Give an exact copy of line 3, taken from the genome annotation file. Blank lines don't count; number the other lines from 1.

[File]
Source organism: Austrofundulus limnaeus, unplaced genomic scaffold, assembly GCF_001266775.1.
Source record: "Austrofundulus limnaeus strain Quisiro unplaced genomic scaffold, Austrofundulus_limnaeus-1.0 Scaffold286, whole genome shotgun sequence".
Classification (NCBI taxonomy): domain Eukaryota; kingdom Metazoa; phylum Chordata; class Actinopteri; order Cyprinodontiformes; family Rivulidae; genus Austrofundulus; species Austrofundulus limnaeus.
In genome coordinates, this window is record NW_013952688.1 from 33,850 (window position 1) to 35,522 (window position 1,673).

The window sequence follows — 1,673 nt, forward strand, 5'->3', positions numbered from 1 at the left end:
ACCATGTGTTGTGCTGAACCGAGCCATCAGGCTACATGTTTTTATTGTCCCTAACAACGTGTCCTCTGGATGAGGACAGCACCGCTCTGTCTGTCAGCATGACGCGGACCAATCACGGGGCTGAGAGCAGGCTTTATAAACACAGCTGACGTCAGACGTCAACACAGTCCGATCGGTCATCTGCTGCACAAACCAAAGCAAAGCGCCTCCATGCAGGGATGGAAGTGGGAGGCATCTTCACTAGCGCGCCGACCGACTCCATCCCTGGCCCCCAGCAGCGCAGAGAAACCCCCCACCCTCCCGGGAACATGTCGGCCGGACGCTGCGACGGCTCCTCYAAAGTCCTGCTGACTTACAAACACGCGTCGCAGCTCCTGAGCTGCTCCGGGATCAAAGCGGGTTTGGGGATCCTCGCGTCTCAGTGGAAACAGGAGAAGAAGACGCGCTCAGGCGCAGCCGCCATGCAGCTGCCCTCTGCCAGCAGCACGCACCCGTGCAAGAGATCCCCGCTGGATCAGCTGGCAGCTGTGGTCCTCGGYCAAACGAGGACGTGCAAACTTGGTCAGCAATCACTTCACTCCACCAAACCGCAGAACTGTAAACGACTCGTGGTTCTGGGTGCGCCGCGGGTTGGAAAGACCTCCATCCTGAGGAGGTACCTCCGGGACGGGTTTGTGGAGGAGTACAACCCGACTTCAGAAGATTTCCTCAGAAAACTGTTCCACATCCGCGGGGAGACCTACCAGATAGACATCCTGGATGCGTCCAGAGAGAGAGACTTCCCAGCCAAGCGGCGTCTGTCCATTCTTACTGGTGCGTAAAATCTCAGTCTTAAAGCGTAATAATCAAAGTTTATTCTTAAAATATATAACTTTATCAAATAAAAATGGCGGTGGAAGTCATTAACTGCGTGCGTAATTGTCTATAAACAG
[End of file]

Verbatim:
Classification (NCBI taxonomy): domain Eukaryota; kingdom Metazoa; phylum Chordata; class Actinopteri; order Cyprinodontiformes; family Rivulidae; genus Austrofundulus; species Austrofundulus limnaeus.